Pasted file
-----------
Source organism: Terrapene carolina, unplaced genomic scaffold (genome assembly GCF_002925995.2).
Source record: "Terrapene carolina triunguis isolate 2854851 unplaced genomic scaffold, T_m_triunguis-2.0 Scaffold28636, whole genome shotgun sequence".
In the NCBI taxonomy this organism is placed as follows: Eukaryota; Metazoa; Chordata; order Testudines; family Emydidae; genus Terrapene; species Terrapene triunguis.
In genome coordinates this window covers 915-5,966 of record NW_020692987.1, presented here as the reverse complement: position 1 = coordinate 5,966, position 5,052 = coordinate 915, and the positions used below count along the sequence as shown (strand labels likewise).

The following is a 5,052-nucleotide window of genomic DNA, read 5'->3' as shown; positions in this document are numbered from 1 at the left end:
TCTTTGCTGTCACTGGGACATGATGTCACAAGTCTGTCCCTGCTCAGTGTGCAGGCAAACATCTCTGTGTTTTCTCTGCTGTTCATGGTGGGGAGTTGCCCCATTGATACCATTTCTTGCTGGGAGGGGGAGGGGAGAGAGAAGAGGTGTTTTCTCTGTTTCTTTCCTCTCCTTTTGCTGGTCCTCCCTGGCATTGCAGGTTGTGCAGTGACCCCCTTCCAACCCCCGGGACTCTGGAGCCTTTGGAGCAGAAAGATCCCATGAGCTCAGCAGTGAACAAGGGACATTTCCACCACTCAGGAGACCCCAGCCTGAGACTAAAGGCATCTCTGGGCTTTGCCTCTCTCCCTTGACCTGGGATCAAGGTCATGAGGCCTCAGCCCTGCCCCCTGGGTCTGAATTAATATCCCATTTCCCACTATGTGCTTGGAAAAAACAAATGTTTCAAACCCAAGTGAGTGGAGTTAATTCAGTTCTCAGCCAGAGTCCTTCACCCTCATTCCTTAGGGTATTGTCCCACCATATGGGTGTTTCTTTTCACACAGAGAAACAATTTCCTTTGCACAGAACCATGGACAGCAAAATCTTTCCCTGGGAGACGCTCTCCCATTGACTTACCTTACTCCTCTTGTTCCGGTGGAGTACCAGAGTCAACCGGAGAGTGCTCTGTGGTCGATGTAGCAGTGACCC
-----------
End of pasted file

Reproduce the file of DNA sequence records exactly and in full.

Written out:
Source organism: Terrapene carolina, unplaced genomic scaffold (genome assembly GCF_002925995.2).
Source record: "Terrapene carolina triunguis isolate 2854851 unplaced genomic scaffold, T_m_triunguis-2.0 Scaffold28636, whole genome shotgun sequence".
In the NCBI taxonomy this organism is placed as follows: Eukaryota; Metazoa; Chordata; order Testudines; family Emydidae; genus Terrapene; species Terrapene triunguis.
In genome coordinates this window covers 915-5,966 of record NW_020692987.1, presented here as the reverse complement: position 1 = coordinate 5,966, position 5,052 = coordinate 915, and the positions used below count along the sequence as shown (strand labels likewise).

The following is a 5,052-nucleotide window of genomic DNA, read 5'->3' as shown; positions in this document are numbered from 1 at the left end:
TCTTTGCTGTCACTGGGACATGATGTCACAAGTCTGTCCCTGCTCAGTGTGCAGGCAAACATCTCTGTGTTTTCTCTGCTGTTCATGGTGGGGAGTTGCCCCATTGATACCATTTCTTGCTGGGAGGGGGAGGGGAGAGAGAAGAGGTGTTTTCTCTGTTTCTTTCCTCTCCTTTTGCTGGTCCTCCCTGGCATTGCAGGTTGTGCAGTGACCCCCTTCCAACCCCCGGGACTCTGGAGCCTTTGGAGCAGAAAGATCCCATGAGCTCAGCAGTGAACAAGGGACATTTCCACCACTCAGGAGACCCCAGCCTGAGACTAAAGGCATCTCTGGGCTTTGCCTCTCTCCCTTGACCTGGGATCAAGGTCATGAGGCCTCAGCCCTGCCCCCTGGGTCTGAATTAATATCCCATTTCCCACTATGTGCTTGGAAAAAACAAATGTTTCAAACCCAAGTGAGTGGAGTTAATTCAGTTCTCAGCCAGAGTCCTTCACCCTCATTCCTTAGGGTATTGTCCCACCATATGGGTGTTTCTTTTCACACAGAGAAACAATTTCCTTTGCACAGAACCATGGACAGCAAAATCTTTCCCTGGGAGACGCTCTCCCATTGACTTACCTTACTCCTCTTGTTCCGGTGGAGTACCAGAGTCAACCGGAGAGTGCTCTGTGGTCGATGTAGCAGTGACCC